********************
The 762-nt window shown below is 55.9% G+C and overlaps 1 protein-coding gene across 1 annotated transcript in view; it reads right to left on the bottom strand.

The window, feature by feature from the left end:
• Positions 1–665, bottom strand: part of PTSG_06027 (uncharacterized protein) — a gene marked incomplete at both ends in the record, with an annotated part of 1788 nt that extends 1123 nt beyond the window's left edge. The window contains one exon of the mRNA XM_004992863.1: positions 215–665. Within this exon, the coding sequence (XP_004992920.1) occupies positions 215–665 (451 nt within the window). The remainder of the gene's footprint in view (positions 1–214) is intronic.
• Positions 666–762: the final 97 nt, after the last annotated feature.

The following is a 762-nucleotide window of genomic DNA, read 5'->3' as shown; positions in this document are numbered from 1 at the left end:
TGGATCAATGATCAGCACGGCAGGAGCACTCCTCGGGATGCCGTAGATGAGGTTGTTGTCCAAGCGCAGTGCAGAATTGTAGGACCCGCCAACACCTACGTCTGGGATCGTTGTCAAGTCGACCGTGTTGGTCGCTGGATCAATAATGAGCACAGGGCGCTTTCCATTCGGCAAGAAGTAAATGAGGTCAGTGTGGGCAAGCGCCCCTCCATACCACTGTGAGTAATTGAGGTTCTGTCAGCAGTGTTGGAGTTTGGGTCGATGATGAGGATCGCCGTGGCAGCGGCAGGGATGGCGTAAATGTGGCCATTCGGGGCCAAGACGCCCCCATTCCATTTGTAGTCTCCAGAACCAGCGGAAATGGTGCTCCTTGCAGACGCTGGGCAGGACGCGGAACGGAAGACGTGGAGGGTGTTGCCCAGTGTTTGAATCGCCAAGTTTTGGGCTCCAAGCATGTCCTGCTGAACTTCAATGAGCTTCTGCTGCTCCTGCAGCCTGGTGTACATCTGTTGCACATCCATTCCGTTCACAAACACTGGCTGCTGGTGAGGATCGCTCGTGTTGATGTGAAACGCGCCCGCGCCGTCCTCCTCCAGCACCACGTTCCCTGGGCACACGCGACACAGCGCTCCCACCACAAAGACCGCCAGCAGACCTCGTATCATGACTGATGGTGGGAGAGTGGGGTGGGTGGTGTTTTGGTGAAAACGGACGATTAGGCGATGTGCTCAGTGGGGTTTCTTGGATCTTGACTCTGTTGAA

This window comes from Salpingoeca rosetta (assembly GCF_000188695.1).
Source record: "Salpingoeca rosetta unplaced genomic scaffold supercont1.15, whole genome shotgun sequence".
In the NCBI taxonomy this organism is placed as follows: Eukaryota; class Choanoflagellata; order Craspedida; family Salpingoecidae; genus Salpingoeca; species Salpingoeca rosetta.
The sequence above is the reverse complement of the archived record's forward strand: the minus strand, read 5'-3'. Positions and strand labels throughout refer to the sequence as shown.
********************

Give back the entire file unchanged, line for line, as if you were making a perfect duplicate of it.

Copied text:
The 762-nt window shown below is 55.9% G+C and overlaps 1 protein-coding gene across 1 annotated transcript in view; it reads right to left on the bottom strand.

The window, feature by feature from the left end:
• Positions 1–665, bottom strand: part of PTSG_06027 (uncharacterized protein) — a gene marked incomplete at both ends in the record, with an annotated part of 1788 nt that extends 1123 nt beyond the window's left edge. The window contains one exon of the mRNA XM_004992863.1: positions 215–665. Within this exon, the coding sequence (XP_004992920.1) occupies positions 215–665 (451 nt within the window). The remainder of the gene's footprint in view (positions 1–214) is intronic.
• Positions 666–762: the final 97 nt, after the last annotated feature.

The following is a 762-nucleotide window of genomic DNA, read 5'->3' as shown; positions in this document are numbered from 1 at the left end:
TGGATCAATGATCAGCACGGCAGGAGCACTCCTCGGGATGCCGTAGATGAGGTTGTTGTCCAAGCGCAGTGCAGAATTGTAGGACCCGCCAACACCTACGTCTGGGATCGTTGTCAAGTCGACCGTGTTGGTCGCTGGATCAATAATGAGCACAGGGCGCTTTCCATTCGGCAAGAAGTAAATGAGGTCAGTGTGGGCAAGCGCCCCTCCATACCACTGTGAGTAATTGAGGTTCTGTCAGCAGTGTTGGAGTTTGGGTCGATGATGAGGATCGCCGTGGCAGCGGCAGGGATGGCGTAAATGTGGCCATTCGGGGCCAAGACGCCCCCATTCCATTTGTAGTCTCCAGAACCAGCGGAAATGGTGCTCCTTGCAGACGCTGGGCAGGACGCGGAACGGAAGACGTGGAGGGTGTTGCCCAGTGTTTGAATCGCCAAGTTTTGGGCTCCAAGCATGTCCTGCTGAACTTCAATGAGCTTCTGCTGCTCCTGCAGCCTGGTGTACATCTGTTGCACATCCATTCCGTTCACAAACACTGGCTGCTGGTGAGGATCGCTCGTGTTGATGTGAAACGCGCCCGCGCCGTCCTCCTCCAGCACCACGTTCCCTGGGCACACGCGACACAGCGCTCCCACCACAAAGACCGCCAGCAGACCTCGTATCATGACTGATGGTGGGAGAGTGGGGTGGGTGGTGTTTTGGTGAAAACGGACGATTAGGCGATGTGCTCAGTGGGGTTTCTTGGATCTTGACTCTGTTGAA

This window comes from Salpingoeca rosetta (assembly GCF_000188695.1).
Source record: "Salpingoeca rosetta unplaced genomic scaffold supercont1.15, whole genome shotgun sequence".
In the NCBI taxonomy this organism is placed as follows: Eukaryota; class Choanoflagellata; order Craspedida; family Salpingoecidae; genus Salpingoeca; species Salpingoeca rosetta.
The sequence above is the reverse complement of the archived record's forward strand: the minus strand, read 5'-3'. Positions and strand labels throughout refer to the sequence as shown.